62.40% of Minnesota now "abnormally dry" or in "drought"
84 degrees Thursday's high at MSP at 4:16pm
2nd straight day with highs below 85 degrees
June 24th & 25th - Last time we enjoyed 2 days below 85 degrees at MSP
66 degrees at Cook County Airport on the hill above Grand Marais at 4pm Thursday
22 and holding # of days at or above 90 at MSP in 2012
Models backing off on magnitude of heat for metro next 7 days
Low 90s this weekend in the metro
Mid 90s for southwest Minnesota!
Edge of hot dome for MN next few days
Major break in heat wave for eastern half of USA next week
Still hot in Rockies and western plains states into next week
Drought Expands in Minnesota:
Thursday's updated U.S. Drought Monitor continues the trend of expanding drought in Minnesota.
62% of Minnesota is now listed as either "abnormally dry" or in "drought." The growing drought areas form an arc around the Twin Cities metro and eastern Minnesota to the west.
The worst drought areas...with moderate to severe drought include the I-90 corridor in the south, and northwest Minnesota, which never really caught up with rainfall this year.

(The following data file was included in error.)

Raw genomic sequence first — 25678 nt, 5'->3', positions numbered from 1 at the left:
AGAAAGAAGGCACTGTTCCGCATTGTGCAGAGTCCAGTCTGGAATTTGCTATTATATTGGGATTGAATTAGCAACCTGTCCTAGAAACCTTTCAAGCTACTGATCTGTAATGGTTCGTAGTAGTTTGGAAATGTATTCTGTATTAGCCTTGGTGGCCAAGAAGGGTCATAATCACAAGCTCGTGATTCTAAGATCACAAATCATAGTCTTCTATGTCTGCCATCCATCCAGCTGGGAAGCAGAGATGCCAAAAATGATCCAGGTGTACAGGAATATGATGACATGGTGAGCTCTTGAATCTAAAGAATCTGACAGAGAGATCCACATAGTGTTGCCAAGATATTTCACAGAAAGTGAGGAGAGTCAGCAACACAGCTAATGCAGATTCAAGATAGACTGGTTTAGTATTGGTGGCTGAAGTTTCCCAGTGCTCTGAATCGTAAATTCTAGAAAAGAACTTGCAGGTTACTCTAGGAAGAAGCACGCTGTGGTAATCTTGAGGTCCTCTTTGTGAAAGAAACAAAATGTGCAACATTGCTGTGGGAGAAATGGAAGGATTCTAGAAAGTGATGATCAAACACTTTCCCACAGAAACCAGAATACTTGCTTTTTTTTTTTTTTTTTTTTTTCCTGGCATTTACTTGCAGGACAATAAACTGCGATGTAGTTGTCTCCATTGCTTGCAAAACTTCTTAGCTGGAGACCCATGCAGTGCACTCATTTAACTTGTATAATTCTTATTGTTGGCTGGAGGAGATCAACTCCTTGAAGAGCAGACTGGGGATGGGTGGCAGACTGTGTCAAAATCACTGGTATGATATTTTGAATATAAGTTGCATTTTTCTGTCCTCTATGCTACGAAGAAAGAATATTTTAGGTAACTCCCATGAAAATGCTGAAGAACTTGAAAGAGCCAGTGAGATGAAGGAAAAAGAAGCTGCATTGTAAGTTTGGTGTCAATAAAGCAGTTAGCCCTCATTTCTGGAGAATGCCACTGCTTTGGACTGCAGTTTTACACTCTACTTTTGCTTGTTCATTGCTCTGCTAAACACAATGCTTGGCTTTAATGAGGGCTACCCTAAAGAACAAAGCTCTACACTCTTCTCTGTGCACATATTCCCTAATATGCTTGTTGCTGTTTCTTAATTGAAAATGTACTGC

"Random" Rainfall Pattern:
Yes, "random" is the best word to describe summertime "convective" rainfall. One town, farm, or lawn may get an inch of rain, while 1 mile away there's barely a drop.
That has been the case the last few weeks as you can see on the Minnesota rainfall map from the MN Climate Working Group's Drought update this week.
My MPR colleague and UM climate expert Dr. Mark Seeley expands on the random nature of recent rainfall patterns in Minnesota in this week's Weather Talk post which goes live on Friday mornings.
Here's the Updraft "special preview" a day early.
Topic: Random pattern of thunderstorms prevails this month
Much of the state has been missed by significant rainfalls this month, leading to more Minnesota counties placed in drought status by the U.S. Drought Monitor. Portions of Rock and Nobles, as well as Clay, Norman, Polk, Mahnomen, Pennington, Red Lake, Marshall, and Beltrami Counties were place in the "severe drought" category this week. Much of the rest of northwestern and southwestern Minnesota remains in moderate drought. Elsewhere portions of southern Wisconsin, southern Illinois, Indiana and northern Missouri were placed in the "extreme drought" category.